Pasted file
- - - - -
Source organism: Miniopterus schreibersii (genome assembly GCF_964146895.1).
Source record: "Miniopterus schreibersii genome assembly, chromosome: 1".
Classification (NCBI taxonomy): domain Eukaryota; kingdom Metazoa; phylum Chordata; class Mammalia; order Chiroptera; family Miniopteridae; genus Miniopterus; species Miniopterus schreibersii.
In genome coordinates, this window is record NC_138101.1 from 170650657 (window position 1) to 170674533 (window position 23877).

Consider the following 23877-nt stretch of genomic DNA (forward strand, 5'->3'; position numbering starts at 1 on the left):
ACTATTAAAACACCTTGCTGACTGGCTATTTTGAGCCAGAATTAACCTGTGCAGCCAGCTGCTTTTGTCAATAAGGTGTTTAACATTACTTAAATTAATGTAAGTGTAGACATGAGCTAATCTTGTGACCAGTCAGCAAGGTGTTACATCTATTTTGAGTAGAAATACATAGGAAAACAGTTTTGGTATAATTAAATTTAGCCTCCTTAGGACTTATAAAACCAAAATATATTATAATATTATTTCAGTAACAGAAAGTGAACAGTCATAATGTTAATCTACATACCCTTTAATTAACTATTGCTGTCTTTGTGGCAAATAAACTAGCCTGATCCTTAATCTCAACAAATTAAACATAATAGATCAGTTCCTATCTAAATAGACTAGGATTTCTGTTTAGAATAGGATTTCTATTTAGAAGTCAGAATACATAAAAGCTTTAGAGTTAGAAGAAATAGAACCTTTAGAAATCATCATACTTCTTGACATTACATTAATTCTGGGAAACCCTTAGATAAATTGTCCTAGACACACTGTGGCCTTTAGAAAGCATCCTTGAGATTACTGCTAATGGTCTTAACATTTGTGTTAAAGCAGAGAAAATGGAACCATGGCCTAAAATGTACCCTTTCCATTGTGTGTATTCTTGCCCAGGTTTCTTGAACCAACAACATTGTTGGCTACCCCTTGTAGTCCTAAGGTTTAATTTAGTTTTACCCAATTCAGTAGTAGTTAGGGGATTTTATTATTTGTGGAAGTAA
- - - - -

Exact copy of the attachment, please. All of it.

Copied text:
Source organism: Miniopterus schreibersii (genome assembly GCF_964146895.1).
Source record: "Miniopterus schreibersii genome assembly, chromosome: 1".
Classification (NCBI taxonomy): domain Eukaryota; kingdom Metazoa; phylum Chordata; class Mammalia; order Chiroptera; family Miniopteridae; genus Miniopterus; species Miniopterus schreibersii.
In genome coordinates, this window is record NC_138101.1 from 170650657 (window position 1) to 170674533 (window position 23877).

Consider the following 23877-nt stretch of genomic DNA (forward strand, 5'->3'; position numbering starts at 1 on the left):
ACTATTAAAACACCTTGCTGACTGGCTATTTTGAGCCAGAATTAACCTGTGCAGCCAGCTGCTTTTGTCAATAAGGTGTTTAACATTACTTAAATTAATGTAAGTGTAGACATGAGCTAATCTTGTGACCAGTCAGCAAGGTGTTACATCTATTTTGAGTAGAAATACATAGGAAAACAGTTTTGGTATAATTAAATTTAGCCTCCTTAGGACTTATAAAACCAAAATATATTATAATATTATTTCAGTAACAGAAAGTGAACAGTCATAATGTTAATCTACATACCCTTTAATTAACTATTGCTGTCTTTGTGGCAAATAAACTAGCCTGATCCTTAATCTCAACAAATTAAACATAATAGATCAGTTCCTATCTAAATAGACTAGGATTTCTGTTTAGAATAGGATTTCTATTTAGAAGTCAGAATACATAAAAGCTTTAGAGTTAGAAGAAATAGAACCTTTAGAAATCATCATACTTCTTGACATTACATTAATTCTGGGAAACCCTTAGATAAATTGTCCTAGACACACTGTGGCCTTTAGAAAGCATCCTTGAGATTACTGCTAATGGTCTTAACATTTGTGTTAAAGCAGAGAAAATGGAACCATGGCCTAAAATGTACCCTTTCCATTGTGTGTATTCTTGCCCAGGTTTCTTGAACCAACAACATTGTTGGCTACCCCTTGTAGTCCTAAGGTTTAATTTAGTTTTACCCAATTCAGTAGTAGTTAGGGGATTTTATTATTTGTGGAAGTAA